The last days of 2020 are upon us and I can’t help but think about this year in terms of patience and bravery. While this year changed everything for a lot of people in the worst way possible, and I can’t imagine what it has been like for the frontline heroes at hospitals, grocery stores, restaurants, and daycare centers, among many other places, there are silver linings. People were able to spend more time with their families and were forced to slow down, try new things, and really think about what matters most. On the other hand, my heart goes out to those who haven’t been able to see their loved ones due to traveling restrictions and the overall caution that continues to blanket the world. With no light at the end of the Covid tunnel, everyone has had to be patient with themselves and the rest of the planet.
Although the calendar switching to 2021 at midnight on Thursday will clearly not serve as a magic wand, it does signify a fresh start. Many of the aforementioned frontline heroes have gotten the Covid vaccine and it looks like it will be available to the public at some point during spring/summer. I won’t go as far as to say that the tunnel light is in sight, but we can see a glimmer. With that in mind, I have compiled a list (who doesn’t love year-end lists?) of the top ten things I learned and/or was reminded of in 2020.
10) Our country knows how to come through in the clutch. In arguably the most important election of our lifetime, Americans demonstrated an unwavering desire to change our country’s direction for the better. I will never forget where I was when I found out that Joe Biden and Kamala Harris will take the reins in January – sitting at Carly and Justin’s kitchen table with Wookie and Fleet. The best possible scenario with the best people.
9) Bravery is everything. While I think most people strive to be brave, having more time (because I’m working at home) to watch Fleet grow over the last nine months has given bravery a whole new meaning. The look of determination on his face when he tries and accomplishes something new is unparalleled and I’m reminded that I need to be as brave as my little boy.
8) Patience is a virtue. Albeit true, this annoying phrase has been part of my family’s lexicon for as long as I can remember because my grandmother used to say it all the time and my mother says it too. Unfortunately, that old proverb is true. Whether it was work related, had to do with our seemingly never-ending deck construction (for safety reasons it was imperative that the construction was completed this summer), Fleet, or our dogs, I constantly found myself taking deep breaths and keeping in mind that being patient pays off.
7) The music business is in trouble but is also resilient.The last official live show we saw was February 25 – Lukas Nelson and the Promise of the Real at the Vilar in Beaver Creek. We also saw local band Rewind on October 17 at Riverwalk which was such a welcomed event. Venues are in serious danger of closing all over Colorado, artists are hurting because they haven’t been able to perform, and fans would give anything to see their favorite band live. That being said, the music business weathered Napster so there is hope.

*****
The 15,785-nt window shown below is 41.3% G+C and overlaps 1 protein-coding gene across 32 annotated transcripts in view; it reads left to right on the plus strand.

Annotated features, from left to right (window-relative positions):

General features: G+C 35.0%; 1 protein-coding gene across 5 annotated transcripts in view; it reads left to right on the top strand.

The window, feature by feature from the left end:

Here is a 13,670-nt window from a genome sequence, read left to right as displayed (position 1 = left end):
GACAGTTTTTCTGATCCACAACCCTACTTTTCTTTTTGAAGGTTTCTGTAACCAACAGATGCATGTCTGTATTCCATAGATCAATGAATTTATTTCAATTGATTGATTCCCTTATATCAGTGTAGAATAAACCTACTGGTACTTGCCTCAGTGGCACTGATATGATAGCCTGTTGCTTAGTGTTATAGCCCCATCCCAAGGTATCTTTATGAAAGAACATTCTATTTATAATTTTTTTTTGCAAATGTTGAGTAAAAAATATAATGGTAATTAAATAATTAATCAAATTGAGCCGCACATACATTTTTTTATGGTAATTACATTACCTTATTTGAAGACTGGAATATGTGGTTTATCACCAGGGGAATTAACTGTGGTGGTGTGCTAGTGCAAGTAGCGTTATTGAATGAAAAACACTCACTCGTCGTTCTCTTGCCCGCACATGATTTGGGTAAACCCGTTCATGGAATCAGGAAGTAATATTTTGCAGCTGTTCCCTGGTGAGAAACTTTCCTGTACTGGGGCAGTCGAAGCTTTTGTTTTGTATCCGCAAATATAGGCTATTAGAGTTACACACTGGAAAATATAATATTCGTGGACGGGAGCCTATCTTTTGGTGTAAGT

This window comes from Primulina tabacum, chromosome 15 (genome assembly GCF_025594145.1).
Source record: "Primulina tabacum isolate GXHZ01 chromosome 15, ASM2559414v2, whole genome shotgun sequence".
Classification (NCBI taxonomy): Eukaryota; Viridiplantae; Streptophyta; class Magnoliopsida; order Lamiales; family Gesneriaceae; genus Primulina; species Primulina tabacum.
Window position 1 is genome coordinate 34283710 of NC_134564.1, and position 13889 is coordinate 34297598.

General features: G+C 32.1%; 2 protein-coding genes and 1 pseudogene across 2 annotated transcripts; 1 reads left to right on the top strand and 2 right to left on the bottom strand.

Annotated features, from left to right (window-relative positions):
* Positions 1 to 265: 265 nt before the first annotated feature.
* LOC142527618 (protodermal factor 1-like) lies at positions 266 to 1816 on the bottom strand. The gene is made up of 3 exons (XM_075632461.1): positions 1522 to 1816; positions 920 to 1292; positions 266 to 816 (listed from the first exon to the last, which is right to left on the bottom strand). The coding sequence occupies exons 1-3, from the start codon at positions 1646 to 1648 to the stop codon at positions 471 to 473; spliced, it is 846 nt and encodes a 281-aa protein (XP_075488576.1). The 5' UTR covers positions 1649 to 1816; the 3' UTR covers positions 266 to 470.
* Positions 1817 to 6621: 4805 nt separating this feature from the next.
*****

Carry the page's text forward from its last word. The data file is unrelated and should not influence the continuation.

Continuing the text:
6) The healing power of the outdoors is remarkable. As an 18-year Colorado resident, I’m well aware that spending time outside is vital. I’ve had some of my best ideas, calmed myself down, and solved many problems while hiking with Sedona over the last 12 years and Zephyr over the last three. I believe that being surrounded by the unparalleled Rocky Mountains saved a lot of people of this year.
5) Online tutoring works but is not ideal. Next month marks seven years working for Colorado Mountain College and last week marked nine months since I’ve set foot on campus. While I’m grateful to be working and helping my students via WebEx, not being there in person is definitely different. Many people who thought Grammarly was the same as having a live professional tutor learned the distinction this year.
4) There are no guarantees. On April 2, I wrote a blog post called Coronavirus: Observations and Realizations: https://lauralieff.com/coronavirus-observations-realizations/ Looking back, it’s interesting to read where my mind was then versus now and how things have and have not changed. Other than everyone now saying “Covid” instead of “Coronavirus,” most of what I wrote in the spring still holds true, especially the parts about the unknowns that accompany a pandemic. People are still being forced to go with the flow and adapt because nothing is for certain – that goes for restaurants, the movie/television business, and most independent retailers. And it is unclear if that will ever change.
3) Health is everything. I’ve had a front row seat to what happens when someone doesn’t have their health for a long time, but that understanding reached a new level this year.
2) Everyone needs people they can count on. Thank you to Wookie, my mother, Carly, Marguerite, every single person who babysat Fleet, and everyone who joined on a walk or hike with our pups. Also, thank you to all the hardworking people who laid concrete, trex, and railing to make our deck happen this summer. I don’t know what we would have done without you.
1) Fleet can make anyone smile. I may be bias, but I strongly believe Fleet Halen Fleming helped some people through 2020.
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